On the other hand, opposing the CDG Express might just be a case of cutting off one’s nose to spite one’s face. The region isn’t investing a cent in the line: most of the money is coming from a loan from the French State, expected to be covered by ticket sales. And the project will benefit other lines. Transilien K’s suburban trains will be able to reach higher speeds thanks to improvements to the track. And €492 million of the project’s €2.2 billion is dedicated to the RER B, which will see new sidings and a crucial step towards being able to carry double-decker trains5.


Valérie Pécresse is a vocal proponent of privatisation on the network. For buses in the outer suburbs it’s already happening, while the Transilien suburban rail network is next, starting in 2023. The new metro lines of the GPE will also be put to tender, much like the newest tram lines. The RATP tramways would be up for grabs from 2030, with the metro and RER following by 2040.

Clémentine Autain has cited Thatcher’s privatisation of public transport networks across the UK in voicing her opposition to this. British bus privatisation, which went further than virtually anywhere else in the world, is widely panned by public transport experts and users alike. Often, some areas are underserved while the most profitable routes see multiple competing companies, whose tickets cannot be shared. Andy Burnham, the Manchester mayor who has pledged to change things there, explains it succinctly in this video. But Autain’s reference to the failed British policy is a frankly dishonest mischaracterisation of what’s being pursued in Île-de-France.

In fact, privatisation here looks much more like the setup in London, which escaped the worst of Thatcher’s reforms. There – as here – operations are put to tender, but planning, ticketing and communications are the responsibility of a public body. Furthermore, nobody is proposing to sell off the SNCF or RATP. What’s happening is the introduction of a little competition, not the complete free-for-all seen in 1980s Britain.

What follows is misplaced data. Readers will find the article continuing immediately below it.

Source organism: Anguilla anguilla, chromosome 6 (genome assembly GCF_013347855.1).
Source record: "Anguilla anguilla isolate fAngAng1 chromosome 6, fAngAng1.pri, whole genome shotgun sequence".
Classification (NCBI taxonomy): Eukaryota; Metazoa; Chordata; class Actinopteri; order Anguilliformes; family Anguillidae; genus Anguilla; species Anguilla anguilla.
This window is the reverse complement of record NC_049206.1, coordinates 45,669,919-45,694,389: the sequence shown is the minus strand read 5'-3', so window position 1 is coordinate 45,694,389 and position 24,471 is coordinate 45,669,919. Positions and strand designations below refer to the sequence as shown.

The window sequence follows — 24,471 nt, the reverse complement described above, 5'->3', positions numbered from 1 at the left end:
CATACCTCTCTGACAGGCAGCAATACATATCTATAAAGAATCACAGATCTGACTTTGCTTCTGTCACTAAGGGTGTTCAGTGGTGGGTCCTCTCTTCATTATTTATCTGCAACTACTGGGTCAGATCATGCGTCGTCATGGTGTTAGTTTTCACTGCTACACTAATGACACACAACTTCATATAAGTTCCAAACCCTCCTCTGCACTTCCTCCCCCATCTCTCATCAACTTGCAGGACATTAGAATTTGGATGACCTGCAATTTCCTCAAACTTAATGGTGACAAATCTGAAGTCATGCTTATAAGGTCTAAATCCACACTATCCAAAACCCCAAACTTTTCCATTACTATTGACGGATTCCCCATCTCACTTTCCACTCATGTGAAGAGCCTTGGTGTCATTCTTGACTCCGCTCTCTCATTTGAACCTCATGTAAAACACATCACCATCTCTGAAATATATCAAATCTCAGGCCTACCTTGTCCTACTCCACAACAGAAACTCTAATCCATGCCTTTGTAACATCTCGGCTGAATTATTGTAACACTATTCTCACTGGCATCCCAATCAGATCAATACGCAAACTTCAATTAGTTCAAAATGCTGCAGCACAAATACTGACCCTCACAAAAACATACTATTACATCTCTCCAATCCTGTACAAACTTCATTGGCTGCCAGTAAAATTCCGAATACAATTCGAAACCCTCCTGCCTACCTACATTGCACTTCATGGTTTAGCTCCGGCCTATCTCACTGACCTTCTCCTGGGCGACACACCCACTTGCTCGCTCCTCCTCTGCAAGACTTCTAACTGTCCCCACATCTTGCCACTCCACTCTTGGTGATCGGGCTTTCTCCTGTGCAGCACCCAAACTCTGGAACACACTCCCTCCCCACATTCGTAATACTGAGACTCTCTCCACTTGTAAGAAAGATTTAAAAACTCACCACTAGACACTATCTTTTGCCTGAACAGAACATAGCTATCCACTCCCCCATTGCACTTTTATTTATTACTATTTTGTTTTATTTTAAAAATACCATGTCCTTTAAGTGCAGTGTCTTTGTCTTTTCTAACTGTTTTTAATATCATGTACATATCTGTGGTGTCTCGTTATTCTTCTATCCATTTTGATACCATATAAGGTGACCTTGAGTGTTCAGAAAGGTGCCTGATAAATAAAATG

Whatever the flaws in their rhetoric, the candidates of the left fear that the introduction of competition – particularly at the pace desired by Pécresse – might trigger a race to the bottom, with competition on price degrading service. The three are clear on their desire to stop the process.

Tram vehicle stopped at a platform at the Porte de Choisy
Tramway T9, opened in April this year, is the first tramway whose operation was open to tender. The Transilien suburban railway is set to be opened to competition as soon as 2023, with the RER following in 2033 and the metro in 2039.
Benjamin Chadwick [CC BY-SA 4.0]


The incumbent looks to have this election in the bag. But regardless, it is interesting to see what the different candidates’ policies have in common. The cycling revolution is clearly underway, with politicians across the spectrum agreeing that we need new and better bike infrastructure. The concept of the 15-minute city, of which Paris is a global pioneer, is inspiring similar ideas, again across political lines.

As for the areas of disagreement, even these reveal commonalities. Some candidates are opposed to some transport initiatives, but they never argue against public transport in principle. All see buses, metros, trains and trams as an important part of the mix in one of the transport capitals of the world. Few want to make it free; but the very fact that a major candidate – from the party that held the presidency of the Republic five years ago and still controls the capital’s city hall – would run with this as her central policy is interesting. Whatever your view of the idea (I haven’t hidden my own scepticism) it does show that people value public transport. There’s a reason for optimism.

    • First round debate between Autain, Bayou, Pécresse, Pulvar, Saint-Martin and Wallerand de Saint-Just (representing Jordan Bardella)
    • Second round debate between Bardella, Bayou, Pécresse and Saint-Martin

  1. The region has responsibility for high schools; other schools are managed at the departmental and municipal level. 

  2. The Prefect of Paris and Île-de-France represents the French State in the region. 

  3. Currently line B, the second busiest line on the RER network, is the only one carrying only single-decker vehicles.